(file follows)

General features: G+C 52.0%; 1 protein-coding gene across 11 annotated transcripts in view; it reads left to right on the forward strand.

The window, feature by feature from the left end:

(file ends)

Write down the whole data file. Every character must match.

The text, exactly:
General features: G+C 52.0%; 1 protein-coding gene across 11 annotated transcripts in view; it reads left to right on the forward strand.

The window, feature by feature from the left end: